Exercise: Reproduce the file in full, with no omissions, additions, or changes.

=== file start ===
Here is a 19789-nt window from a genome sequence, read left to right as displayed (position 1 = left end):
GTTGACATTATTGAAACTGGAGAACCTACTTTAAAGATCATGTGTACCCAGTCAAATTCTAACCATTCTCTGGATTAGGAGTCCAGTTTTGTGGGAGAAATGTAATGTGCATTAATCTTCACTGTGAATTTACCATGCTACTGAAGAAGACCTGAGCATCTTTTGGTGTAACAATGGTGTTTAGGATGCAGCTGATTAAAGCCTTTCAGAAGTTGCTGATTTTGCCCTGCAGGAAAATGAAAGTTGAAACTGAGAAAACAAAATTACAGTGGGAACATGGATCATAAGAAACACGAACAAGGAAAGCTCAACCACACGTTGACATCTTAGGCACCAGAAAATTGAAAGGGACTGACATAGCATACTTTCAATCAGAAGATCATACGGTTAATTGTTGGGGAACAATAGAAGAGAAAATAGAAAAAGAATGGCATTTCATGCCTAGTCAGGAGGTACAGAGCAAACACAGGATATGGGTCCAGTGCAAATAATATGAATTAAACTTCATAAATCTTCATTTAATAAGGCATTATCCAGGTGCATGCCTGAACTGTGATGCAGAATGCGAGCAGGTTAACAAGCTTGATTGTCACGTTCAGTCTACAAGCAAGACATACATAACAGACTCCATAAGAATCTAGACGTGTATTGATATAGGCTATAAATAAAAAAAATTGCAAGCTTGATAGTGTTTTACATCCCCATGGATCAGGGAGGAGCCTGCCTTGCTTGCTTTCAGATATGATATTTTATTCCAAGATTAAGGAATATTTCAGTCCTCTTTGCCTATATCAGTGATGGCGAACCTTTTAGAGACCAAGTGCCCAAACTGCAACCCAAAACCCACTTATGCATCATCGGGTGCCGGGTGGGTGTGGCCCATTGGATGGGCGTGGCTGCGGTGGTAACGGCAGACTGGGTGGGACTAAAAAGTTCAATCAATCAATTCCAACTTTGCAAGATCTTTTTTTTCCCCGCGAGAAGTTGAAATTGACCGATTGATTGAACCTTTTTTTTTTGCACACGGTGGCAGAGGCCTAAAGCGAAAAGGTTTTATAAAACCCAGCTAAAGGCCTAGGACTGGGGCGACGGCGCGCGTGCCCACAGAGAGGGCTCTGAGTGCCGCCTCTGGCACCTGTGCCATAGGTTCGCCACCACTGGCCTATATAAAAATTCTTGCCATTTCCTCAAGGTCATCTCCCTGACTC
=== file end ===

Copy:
Here is a 19789-nt window from a genome sequence, read left to right as displayed (position 1 = left end):
GTTGACATTATTGAAACTGGAGAACCTACTTTAAAGATCATGTGTACCCAGTCAAATTCTAACCATTCTCTGGATTAGGAGTCCAGTTTTGTGGGAGAAATGTAATGTGCATTAATCTTCACTGTGAATTTACCATGCTACTGAAGAAGACCTGAGCATCTTTTGGTGTAACAATGGTGTTTAGGATGCAGCTGATTAAAGCCTTTCAGAAGTTGCTGATTTTGCCCTGCAGGAAAATGAAAGTTGAAACTGAGAAAACAAAATTACAGTGGGAACATGGATCATAAGAAACACGAACAAGGAAAGCTCAACCACACGTTGACATCTTAGGCACCAGAAAATTGAAAGGGACTGACATAGCATACTTTCAATCAGAAGATCATACGGTTAATTGTTGGGGAACAATAGAAGAGAAAATAGAAAAAGAATGGCATTTCATGCCTAGTCAGGAGGTACAGAGCAAACACAGGATATGGGTCCAGTGCAAATAATATGAATTAAACTTCATAAATCTTCATTTAATAAGGCATTATCCAGGTGCATGCCTGAACTGTGATGCAGAATGCGAGCAGGTTAACAAGCTTGATTGTCACGTTCAGTCTACAAGCAAGACATACATAACAGACTCCATAAGAATCTAGACGTGTATTGATATAGGCTATAAATAAAAAAAATTGCAAGCTTGATAGTGTTTTACATCCCCATGGATCAGGGAGGAGCCTGCCTTGCTTGCTTTCAGATATGATATTTTATTCCAAGATTAAGGAATATTTCAGTCCTCTTTGCCTATATCAGTGATGGCGAACCTTTTAGAGACCAAGTGCCCAAACTGCAACCCAAAACCCACTTATGCATCATCGGGTGCCGGGTGGGTGTGGCCCATTGGATGGGCGTGGCTGCGGTGGTAACGGCAGACTGGGTGGGACTAAAAAGTTCAATCAATCAATTCCAACTTTGCAAGATCTTTTTTTTCCCCGCGAGAAGTTGAAATTGACCGATTGATTGAACCTTTTTTTTTTGCACACGGTGGCAGAGGCCTAAAGCGAAAAGGTTTTATAAAACCCAGCTAAAGGCCTAGGACTGGGGCGACGGCGCGCGTGCCCACAGAGAGGGCTCTGAGTGCCGCCTCTGGCACCTGTGCCATAGGTTCGCCACCACTGGCCTATATAAAAATTCTTGCCATTTCCTCAAGGTCATCTCCCTGACTC